More restoration efforts are planned at Midewin National Tallgrass Prairie just outside of Joliet as the site plays host to researchers from the University of Chicago and the University of Notre Dame working on archaeological excavations.
The excavations are part of a seven-year restoration of 1,800 acres on the prairie’s west side, which will be connected with a larger piece of the park that already hs been restored so that wildlife can thrive there.
The prairie’s 20,000 acres are the first tallgrass prairie established in the United States and the home, as of last fall, to more than three dozen bison.
“This does not exist anywhere else,” says Gary Sullivan, senior ecologist at The Wetlands Initiative, which has teamed with with U.S. Forest Service at Midewin on the land’s restoration, along with the National Forest Foundation. “The extensive native plants in all areas create a mosaic. It will take a while to get it where we want it, but we will restore about 600 species when finished to bring conditions back to support wildlife.”
The excavations began Aug. 1 and ran through Friday. Work might continue next year, depending on the results, which could offer a glimpse of what life was like on the prairie during prehistoric time.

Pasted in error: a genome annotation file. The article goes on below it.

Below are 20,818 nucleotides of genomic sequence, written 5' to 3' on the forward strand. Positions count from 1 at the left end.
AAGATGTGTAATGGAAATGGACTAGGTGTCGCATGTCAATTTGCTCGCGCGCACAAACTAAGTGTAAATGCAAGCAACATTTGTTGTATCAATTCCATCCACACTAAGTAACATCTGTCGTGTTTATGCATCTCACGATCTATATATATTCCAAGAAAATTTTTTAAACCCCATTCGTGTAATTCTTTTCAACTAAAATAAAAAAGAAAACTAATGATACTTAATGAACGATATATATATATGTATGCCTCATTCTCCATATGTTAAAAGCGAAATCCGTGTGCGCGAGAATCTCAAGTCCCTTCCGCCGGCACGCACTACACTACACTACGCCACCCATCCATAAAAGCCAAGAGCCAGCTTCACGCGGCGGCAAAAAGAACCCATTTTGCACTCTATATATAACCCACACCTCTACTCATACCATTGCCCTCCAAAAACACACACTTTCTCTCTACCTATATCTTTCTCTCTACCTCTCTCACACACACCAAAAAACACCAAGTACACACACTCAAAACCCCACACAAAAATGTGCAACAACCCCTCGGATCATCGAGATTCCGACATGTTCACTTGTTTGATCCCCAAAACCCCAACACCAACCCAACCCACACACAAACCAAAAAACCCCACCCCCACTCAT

Midewin archaeologist Joe Wheeler is monitoring the work and the terms of the ARPA permit issued by the U.S. Forest Service. He says that when he started at Midewin in 2013, he began looking for sites for academic investigations. He found an 8.8-acre area, known as the Grant Creek Site, held great research potential.
“Though the Grant Creek Site dates to about 400 years ago, other nearby Native American sites date back to over 2,500 years ago, and there is evidence of people on Midewin dating back to about 9,000 to 10,000 years ago, so the land has been used and people have lived on it almost since the dawn of people in the Midwest,” Wheeler says.